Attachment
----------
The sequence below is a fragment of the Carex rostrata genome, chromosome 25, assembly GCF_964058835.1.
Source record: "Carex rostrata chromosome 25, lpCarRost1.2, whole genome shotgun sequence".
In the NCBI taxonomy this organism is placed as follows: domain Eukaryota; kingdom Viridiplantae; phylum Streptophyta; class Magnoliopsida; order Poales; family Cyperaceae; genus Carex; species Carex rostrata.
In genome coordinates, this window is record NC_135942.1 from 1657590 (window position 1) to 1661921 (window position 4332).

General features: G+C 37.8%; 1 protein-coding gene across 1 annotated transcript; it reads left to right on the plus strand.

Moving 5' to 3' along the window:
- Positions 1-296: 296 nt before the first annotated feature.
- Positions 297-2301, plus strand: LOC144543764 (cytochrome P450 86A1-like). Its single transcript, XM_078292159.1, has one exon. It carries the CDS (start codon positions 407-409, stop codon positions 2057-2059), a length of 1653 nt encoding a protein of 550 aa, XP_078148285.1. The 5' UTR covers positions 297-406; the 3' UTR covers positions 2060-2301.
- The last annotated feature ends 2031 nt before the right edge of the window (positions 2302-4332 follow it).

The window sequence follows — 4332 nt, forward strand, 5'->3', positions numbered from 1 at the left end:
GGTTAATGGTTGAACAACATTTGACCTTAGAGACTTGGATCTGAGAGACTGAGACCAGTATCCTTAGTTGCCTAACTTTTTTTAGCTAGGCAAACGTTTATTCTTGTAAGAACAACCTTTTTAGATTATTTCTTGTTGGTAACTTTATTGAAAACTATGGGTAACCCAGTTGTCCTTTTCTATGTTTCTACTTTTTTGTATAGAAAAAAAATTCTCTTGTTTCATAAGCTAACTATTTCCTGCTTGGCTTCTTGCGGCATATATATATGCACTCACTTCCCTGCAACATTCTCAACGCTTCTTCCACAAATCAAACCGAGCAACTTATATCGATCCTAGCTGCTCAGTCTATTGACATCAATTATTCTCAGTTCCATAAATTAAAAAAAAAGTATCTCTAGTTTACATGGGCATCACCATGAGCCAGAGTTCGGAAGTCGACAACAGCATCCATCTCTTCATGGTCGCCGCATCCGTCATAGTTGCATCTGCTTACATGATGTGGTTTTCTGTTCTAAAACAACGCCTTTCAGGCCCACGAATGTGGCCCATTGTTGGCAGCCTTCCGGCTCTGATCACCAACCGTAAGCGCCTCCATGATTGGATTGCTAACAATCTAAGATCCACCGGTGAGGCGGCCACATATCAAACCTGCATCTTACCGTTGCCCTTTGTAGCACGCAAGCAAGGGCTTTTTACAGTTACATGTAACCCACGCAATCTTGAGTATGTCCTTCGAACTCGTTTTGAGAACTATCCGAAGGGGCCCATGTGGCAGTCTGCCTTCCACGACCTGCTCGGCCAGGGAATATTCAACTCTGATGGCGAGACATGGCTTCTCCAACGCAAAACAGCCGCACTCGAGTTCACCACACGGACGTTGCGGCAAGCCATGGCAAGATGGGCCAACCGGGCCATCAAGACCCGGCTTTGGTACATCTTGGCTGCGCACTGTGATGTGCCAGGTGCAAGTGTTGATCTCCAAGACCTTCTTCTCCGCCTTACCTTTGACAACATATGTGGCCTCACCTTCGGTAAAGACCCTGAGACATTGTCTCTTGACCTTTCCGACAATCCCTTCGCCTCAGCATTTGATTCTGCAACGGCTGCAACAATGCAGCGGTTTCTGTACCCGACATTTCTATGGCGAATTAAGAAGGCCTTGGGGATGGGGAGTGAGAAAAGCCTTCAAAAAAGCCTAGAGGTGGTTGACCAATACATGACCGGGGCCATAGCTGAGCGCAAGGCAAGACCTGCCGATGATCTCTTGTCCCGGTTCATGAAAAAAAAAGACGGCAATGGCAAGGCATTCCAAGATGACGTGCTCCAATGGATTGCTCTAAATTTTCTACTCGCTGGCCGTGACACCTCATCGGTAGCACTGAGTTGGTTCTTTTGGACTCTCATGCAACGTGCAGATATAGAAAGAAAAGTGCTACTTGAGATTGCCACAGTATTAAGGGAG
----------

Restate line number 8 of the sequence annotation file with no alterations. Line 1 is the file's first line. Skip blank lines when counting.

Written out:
- Positions 297-2301, plus strand: LOC144543764 (cytochrome P450 86A1-like). Its single transcript, XM_078292159.1, has one exon. It carries the CDS (start codon positions 407-409, stop codon positions 2057-2059), a length of 1653 nt encoding a protein of 550 aa, XP_078148285.1. The 5' UTR covers positions 297-406; the 3' UTR covers positions 2060-2301.